A few weeks ago, Bob Bongiovanni found himself at a local hospital when his husband needed emergency gallbladder surgery. After hours of waiting, a nurse finally wheeled his husband into the room where Bongiovanni and his family were and asked, “Who’s the wife in here?” All of his family members eyed Bongiovanni. He raised his hand and identified himself as the spouse. The nurse responded by laughing for about 15 seconds and then proceeded to adjust a blood pressure monitor while not making eye contact with anyone in the room. She left without saying another word. Bongiovanni’s husband’s blood pressure was disconcertingly high and soon a different nurse came in and said, “What on Earth has happened to this machine?” and subsequently had to reprogram the monitor.

“All these thoughts went through my mind,” Bongiovanni says. “Was that an accident? If I had been a woman, was there something she was going to tell me that was important to my husband’s outcome or care? Was she just too embarrassed or too flustered to tell me and now I was left without that information?,” Bongiovanni says. Scenarios like this aren’t uncommon because so few health care professionals have been trained to navigate situations where they need to be culturally sensitive. A bill working its way through the Colorado General Assembly this month may change that.

House Bill 22-1267, also known as the Culturally Relevant Training Health Professionals bill, would set aside $1 million in grant funding to create culturally relevant training modules for health care professionals about priority populations. The listed priority populations are expansive and include people of color, older adults, those experiencing homelessness, Indigenous groups, veterans, and people with disabilities, among others. Envision:You, a nonprofit that focuses on mental health for Colorado’s LGBTQ+ community, and OneColorado, an advocacy group for LGBTQ Coloradans and their families, worked with legislators to create the bill.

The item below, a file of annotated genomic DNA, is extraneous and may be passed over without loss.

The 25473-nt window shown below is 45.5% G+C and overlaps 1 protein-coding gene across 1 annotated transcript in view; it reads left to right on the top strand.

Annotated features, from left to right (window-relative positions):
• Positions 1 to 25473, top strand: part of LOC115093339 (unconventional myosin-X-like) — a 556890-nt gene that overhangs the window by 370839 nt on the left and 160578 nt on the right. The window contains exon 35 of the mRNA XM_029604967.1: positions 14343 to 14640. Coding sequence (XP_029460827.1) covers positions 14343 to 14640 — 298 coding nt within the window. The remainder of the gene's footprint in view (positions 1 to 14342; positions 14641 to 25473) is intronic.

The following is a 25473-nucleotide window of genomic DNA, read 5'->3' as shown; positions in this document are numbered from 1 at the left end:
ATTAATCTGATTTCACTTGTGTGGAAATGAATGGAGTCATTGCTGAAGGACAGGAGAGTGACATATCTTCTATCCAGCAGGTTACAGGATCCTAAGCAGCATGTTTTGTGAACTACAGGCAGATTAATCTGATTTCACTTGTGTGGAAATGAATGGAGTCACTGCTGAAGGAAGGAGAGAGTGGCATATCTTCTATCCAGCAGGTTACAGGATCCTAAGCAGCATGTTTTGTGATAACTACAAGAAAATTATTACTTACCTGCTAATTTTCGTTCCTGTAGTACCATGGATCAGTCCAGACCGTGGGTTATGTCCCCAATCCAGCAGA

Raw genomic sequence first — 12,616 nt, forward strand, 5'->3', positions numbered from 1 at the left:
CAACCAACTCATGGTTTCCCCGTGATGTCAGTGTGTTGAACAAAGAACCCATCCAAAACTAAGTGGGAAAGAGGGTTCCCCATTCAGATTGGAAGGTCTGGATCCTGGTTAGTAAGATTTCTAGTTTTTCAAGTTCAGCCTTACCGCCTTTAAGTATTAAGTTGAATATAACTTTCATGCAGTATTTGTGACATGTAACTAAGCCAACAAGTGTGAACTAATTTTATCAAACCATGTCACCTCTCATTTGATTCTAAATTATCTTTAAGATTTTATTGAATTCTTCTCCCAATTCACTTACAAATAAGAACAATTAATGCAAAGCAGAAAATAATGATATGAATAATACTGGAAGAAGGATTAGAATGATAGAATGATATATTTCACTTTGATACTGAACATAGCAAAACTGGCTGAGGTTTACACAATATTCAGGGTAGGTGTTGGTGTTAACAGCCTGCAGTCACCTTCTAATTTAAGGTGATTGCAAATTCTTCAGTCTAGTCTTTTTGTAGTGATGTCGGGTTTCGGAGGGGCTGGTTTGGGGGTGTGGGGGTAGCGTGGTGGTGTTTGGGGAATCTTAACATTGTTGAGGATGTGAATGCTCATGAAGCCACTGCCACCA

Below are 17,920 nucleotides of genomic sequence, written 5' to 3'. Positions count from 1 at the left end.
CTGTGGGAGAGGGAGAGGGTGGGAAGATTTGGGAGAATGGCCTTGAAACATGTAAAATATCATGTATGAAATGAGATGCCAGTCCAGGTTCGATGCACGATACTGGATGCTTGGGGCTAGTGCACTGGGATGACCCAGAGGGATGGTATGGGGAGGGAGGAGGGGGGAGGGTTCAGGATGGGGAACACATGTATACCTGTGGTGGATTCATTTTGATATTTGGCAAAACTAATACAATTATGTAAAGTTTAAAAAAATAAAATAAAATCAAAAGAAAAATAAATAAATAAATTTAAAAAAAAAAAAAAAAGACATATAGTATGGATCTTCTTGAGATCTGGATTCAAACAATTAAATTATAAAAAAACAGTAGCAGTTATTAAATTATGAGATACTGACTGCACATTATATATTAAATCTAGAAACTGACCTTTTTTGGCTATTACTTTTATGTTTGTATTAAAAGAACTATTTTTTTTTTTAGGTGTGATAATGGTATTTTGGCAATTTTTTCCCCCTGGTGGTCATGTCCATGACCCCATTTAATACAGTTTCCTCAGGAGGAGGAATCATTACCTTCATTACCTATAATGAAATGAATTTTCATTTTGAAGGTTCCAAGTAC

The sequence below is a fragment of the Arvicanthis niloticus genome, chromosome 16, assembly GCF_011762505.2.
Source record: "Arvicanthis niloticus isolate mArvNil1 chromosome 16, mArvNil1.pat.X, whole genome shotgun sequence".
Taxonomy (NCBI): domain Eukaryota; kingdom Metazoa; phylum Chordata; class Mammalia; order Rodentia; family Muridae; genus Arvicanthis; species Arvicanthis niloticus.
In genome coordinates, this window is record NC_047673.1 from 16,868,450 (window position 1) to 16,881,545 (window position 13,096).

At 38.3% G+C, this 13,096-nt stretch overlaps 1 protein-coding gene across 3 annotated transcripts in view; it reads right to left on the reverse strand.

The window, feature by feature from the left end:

Challenges faced by LGBTQ individuals in health care settings can take many forms, including not being asked about their pronouns, sexual orientations, or gender identities; being called by their legal names as opposed to their chosen names; and having to fill out noninclusive health history forms. “The reality is that LGBTQ people are not a monolith. We’re literally representative of every identity,” says Nadine Bridges, the executive director of OneColorado. “And so each one of these identities will intersect with our identities, sometimes double and triple. So we want to make sure that providers are seeing that they are not only serving somebody who identifies as being bisexual, but maybe that person is a person of color, and maybe that person is an older adult. And all of these issues need to be understood, or at least have built empathy around.”

The bill has passed the House and a Senate committee and is currently in Senate appropriations for review. The bill’s sponsors expect it to take about a week to go through appropriations followed by another week for reconciliation in the House before it lands on the desk of Governor Jared Polis, who has not taken a public stance on the legislation.

If HB 1267 passes and is signed by Polis, the Colorado Department of Public Health and Environment’s Office of Health Equity would set up the grant-making process. Nonprofits would then be able to apply for funding to create training materials. Once created, these training materials would be available via the Colorado Department of Regulatory Agencies (DORA), the state agency that licenses professionals such as doctors, nurses, and therapists. The modules wouldn’t be mandatory for licensure, but when providers update their licensing there would be a prompt in DORA suggesting that they can take the trainings, which are expected to be low cost or free of charge.

Proponents of the bill say practicing physicians and other health care professionals are outspoken about their desire for better education on these topics. “There’s a significant lack of access to it,” says Zamora Evans, a program coordinator at Envision:You. “[It’s] really just sort of a vacuum for training that is profession specific.”

Although the bill doesn’t specifically require that advocacy nonprofits for the designated priority populations be involved in creating the modules, it does stipulate that when making the list of organizations that could conduct the trainings, the Office of Health Equity will consider “the ability of each qualified entity to address the needs of priority populations.” “The difference that we think is critical and why this legislation is so important, is that often the curriculum for these trainings are developed by people who are not directly connected to the community,” says Steven Haden, CEO of Envision:You. If all goes well, he estimates the modules would be available to Colorado health care professionals in summer 2023.

Ultimately, if this bill passes the effects may reach well beyond just the state of Colorado. Because of the innovative nature of this legislation,” Haden says, “we expect that other states will follow suit to start addressing the similar concerns that, sadly, we see across this country.”

(Read more: The Health Care System Earned Black Coloradans’ Mistrust)